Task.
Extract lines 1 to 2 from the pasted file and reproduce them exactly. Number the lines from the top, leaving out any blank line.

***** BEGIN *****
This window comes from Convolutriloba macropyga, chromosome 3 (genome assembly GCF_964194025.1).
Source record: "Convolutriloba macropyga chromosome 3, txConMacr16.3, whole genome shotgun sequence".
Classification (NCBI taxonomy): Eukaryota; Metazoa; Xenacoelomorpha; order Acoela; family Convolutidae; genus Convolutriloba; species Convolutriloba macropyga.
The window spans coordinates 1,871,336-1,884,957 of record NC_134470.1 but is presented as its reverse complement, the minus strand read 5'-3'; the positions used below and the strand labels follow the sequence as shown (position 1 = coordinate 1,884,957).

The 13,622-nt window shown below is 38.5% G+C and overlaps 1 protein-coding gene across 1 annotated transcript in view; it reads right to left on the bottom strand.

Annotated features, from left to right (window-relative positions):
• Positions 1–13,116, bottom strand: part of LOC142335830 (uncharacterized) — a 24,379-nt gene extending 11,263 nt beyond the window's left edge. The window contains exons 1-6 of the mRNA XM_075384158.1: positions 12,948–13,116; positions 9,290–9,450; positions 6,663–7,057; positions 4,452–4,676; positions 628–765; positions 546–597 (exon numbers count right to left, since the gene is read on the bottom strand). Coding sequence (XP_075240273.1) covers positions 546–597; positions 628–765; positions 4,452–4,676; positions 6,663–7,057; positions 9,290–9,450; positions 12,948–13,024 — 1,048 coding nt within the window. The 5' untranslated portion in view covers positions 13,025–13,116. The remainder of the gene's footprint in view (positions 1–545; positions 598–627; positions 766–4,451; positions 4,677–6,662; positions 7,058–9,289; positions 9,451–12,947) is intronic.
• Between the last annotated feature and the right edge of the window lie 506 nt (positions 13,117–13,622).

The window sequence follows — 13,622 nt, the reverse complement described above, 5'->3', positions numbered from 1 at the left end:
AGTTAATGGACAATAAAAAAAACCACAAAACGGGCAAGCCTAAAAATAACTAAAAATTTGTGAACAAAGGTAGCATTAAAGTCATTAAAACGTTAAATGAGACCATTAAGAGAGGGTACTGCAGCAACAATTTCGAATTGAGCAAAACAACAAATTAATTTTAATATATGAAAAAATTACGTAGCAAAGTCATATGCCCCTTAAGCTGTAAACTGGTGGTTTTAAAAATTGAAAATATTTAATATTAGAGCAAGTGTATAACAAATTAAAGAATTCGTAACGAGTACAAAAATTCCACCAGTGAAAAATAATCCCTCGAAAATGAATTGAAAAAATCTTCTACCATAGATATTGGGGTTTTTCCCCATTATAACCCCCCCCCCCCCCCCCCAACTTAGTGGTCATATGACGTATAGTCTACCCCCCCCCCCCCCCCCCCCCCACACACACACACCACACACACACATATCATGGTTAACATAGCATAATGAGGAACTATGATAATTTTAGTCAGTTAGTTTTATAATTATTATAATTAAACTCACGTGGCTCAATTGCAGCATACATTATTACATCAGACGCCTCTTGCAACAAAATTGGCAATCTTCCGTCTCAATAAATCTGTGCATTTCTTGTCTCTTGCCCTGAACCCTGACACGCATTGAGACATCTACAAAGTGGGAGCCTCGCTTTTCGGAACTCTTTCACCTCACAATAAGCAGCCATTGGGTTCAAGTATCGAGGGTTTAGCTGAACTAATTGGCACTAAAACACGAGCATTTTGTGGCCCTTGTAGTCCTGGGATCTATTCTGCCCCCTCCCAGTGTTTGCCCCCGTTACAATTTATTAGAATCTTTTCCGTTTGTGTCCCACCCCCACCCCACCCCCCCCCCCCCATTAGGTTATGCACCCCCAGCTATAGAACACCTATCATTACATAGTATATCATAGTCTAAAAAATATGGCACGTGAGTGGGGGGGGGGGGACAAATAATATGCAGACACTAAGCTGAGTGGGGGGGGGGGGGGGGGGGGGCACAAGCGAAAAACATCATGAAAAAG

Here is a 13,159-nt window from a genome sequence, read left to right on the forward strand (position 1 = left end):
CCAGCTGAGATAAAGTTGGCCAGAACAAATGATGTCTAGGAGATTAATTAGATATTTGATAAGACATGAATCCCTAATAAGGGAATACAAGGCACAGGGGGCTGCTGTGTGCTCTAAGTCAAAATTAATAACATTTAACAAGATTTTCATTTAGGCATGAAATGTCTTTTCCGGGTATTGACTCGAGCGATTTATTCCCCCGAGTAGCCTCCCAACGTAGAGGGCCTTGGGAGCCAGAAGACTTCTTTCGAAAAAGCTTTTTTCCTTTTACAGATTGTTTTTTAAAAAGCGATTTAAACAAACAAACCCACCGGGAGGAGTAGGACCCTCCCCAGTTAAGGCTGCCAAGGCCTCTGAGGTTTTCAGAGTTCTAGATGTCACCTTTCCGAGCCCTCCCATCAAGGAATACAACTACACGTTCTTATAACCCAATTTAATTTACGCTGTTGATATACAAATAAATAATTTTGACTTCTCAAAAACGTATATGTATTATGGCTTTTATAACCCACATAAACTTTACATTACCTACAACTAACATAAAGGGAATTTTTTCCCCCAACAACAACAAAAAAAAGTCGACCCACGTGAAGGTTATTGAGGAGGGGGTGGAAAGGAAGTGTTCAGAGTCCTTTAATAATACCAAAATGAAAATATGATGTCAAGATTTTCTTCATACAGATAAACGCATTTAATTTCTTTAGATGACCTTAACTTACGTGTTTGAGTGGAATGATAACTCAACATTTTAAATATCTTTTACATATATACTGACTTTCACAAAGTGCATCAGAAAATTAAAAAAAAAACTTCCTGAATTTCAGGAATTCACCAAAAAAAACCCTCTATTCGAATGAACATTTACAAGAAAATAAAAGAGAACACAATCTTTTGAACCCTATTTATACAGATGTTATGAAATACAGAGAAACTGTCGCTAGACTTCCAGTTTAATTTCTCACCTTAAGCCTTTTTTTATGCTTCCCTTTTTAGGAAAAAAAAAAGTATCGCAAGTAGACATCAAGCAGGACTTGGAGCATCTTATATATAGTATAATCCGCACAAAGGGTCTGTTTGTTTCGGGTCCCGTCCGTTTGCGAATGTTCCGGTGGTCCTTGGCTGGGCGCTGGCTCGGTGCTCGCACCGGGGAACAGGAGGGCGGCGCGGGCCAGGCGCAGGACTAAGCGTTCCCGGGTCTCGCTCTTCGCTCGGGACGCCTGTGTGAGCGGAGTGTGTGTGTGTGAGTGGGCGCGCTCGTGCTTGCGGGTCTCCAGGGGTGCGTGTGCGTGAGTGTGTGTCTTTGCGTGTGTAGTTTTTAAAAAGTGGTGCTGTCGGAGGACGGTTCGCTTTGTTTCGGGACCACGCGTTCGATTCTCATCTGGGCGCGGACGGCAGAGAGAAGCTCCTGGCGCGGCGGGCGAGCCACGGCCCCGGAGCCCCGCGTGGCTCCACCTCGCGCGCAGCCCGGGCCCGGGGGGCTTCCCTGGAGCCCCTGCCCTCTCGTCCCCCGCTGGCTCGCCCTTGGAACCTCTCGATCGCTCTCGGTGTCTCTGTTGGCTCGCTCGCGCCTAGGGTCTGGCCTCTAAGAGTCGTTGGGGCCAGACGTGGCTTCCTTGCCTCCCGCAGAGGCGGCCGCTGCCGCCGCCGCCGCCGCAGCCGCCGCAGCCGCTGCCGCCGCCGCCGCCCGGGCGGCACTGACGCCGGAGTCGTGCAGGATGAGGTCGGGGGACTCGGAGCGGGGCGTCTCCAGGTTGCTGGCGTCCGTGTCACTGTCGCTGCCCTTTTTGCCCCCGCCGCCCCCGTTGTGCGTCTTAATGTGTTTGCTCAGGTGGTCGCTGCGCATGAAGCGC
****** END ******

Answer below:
This window comes from Convolutriloba macropyga, chromosome 3 (genome assembly GCF_964194025.1).
Source record: "Convolutriloba macropyga chromosome 3, txConMacr16.3, whole genome shotgun sequence".